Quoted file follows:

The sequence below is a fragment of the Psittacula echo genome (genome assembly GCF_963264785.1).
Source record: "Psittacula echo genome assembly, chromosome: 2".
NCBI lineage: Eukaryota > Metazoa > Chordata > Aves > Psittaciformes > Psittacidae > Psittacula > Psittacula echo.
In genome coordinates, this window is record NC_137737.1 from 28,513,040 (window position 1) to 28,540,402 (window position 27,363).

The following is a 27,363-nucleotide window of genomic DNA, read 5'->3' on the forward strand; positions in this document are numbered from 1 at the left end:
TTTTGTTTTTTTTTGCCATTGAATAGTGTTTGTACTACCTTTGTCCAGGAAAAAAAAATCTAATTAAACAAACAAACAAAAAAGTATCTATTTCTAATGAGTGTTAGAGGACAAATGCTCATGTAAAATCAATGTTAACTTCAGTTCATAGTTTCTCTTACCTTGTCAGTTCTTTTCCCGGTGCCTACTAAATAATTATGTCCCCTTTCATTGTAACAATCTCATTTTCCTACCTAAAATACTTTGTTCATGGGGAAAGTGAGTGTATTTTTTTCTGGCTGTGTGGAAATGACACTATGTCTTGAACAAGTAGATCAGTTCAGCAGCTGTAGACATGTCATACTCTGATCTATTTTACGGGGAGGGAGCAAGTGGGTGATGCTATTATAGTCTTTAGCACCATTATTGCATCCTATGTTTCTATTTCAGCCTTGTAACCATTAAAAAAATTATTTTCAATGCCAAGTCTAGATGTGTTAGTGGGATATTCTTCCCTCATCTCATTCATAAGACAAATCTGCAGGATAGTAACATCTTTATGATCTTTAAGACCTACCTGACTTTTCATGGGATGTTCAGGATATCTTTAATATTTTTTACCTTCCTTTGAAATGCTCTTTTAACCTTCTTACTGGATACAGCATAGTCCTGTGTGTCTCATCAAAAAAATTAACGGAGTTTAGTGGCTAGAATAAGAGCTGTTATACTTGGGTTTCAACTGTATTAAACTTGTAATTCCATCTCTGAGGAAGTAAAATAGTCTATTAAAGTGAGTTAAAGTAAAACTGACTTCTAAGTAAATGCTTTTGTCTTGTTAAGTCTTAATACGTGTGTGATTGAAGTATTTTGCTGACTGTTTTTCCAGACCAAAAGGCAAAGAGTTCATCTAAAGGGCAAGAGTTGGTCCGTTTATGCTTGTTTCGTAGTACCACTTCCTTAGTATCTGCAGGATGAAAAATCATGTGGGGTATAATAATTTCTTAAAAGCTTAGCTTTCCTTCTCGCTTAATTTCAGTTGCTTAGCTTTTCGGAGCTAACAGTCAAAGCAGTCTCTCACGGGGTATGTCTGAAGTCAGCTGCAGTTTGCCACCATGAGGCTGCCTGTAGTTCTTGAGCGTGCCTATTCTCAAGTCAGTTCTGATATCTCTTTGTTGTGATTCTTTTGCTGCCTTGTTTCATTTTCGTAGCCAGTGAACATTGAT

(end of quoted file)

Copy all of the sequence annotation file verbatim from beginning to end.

The sequence below is a fragment of the Psittacula echo genome (genome assembly GCF_963264785.1).
Source record: "Psittacula echo genome assembly, chromosome: 2".
NCBI lineage: Eukaryota > Metazoa > Chordata > Aves > Psittaciformes > Psittacidae > Psittacula > Psittacula echo.
In genome coordinates, this window is record NC_137737.1 from 28,513,040 (window position 1) to 28,540,402 (window position 27,363).

The following is a 27,363-nucleotide window of genomic DNA, read 5'->3' on the forward strand; positions in this document are numbered from 1 at the left end:
TTTTGTTTTTTTTTGCCATTGAATAGTGTTTGTACTACCTTTGTCCAGGAAAAAAAAATCTAATTAAACAAACAAACAAAAAAGTATCTATTTCTAATGAGTGTTAGAGGACAAATGCTCATGTAAAATCAATGTTAACTTCAGTTCATAGTTTCTCTTACCTTGTCAGTTCTTTTCCCGGTGCCTACTAAATAATTATGTCCCCTTTCATTGTAACAATCTCATTTTCCTACCTAAAATACTTTGTTCATGGGGAAAGTGAGTGTATTTTTTTCTGGCTGTGTGGAAATGACACTATGTCTTGAACAAGTAGATCAGTTCAGCAGCTGTAGACATGTCATACTCTGATCTATTTTACGGGGAGGGAGCAAGTGGGTGATGCTATTATAGTCTTTAGCACCATTATTGCATCCTATGTTTCTATTTCAGCCTTGTAACCATTAAAAAAATTATTTTCAATGCCAAGTCTAGATGTGTTAGTGGGATATTCTTCCCTCATCTCATTCATAAGACAAATCTGCAGGATAGTAACATCTTTATGATCTTTAAGACCTACCTGACTTTTCATGGGATGTTCAGGATATCTTTAATATTTTTTACCTTCCTTTGAAATGCTCTTTTAACCTTCTTACTGGATACAGCATAGTCCTGTGTGTCTCATCAAAAAAATTAACGGAGTTTAGTGGCTAGAATAAGAGCTGTTATACTTGGGTTTCAACTGTATTAAACTTGTAATTCCATCTCTGAGGAAGTAAAATAGTCTATTAAAGTGAGTTAAAGTAAAACTGACTTCTAAGTAAATGCTTTTGTCTTGTTAAGTCTTAATACGTGTGTGATTGAAGTATTTTGCTGACTGTTTTTCCAGACCAAAAGGCAAAGAGTTCATCTAAAGGGCAAGAGTTGGTCCGTTTATGCTTGTTTCGTAGTACCACTTCCTTAGTATCTGCAGGATGAAAAATCATGTGGGGTATAATAATTTCTTAAAAGCTTAGCTTTCCTTCTCGCTTAATTTCAGTTGCTTAGCTTTTCGGAGCTAACAGTCAAAGCAGTCTCTCACGGGGTATGTCTGAAGTCAGCTGCAGTTTGCCACCATGAGGCTGCCTGTAGTTCTTGAGCGTGCCTATTCTCAAGTCAGTTCTGATATCTCTTTGTTGTGATTCTTTTGCTGCCTTGTTTCATTTTCGTAGCCAGTGAACATTGAT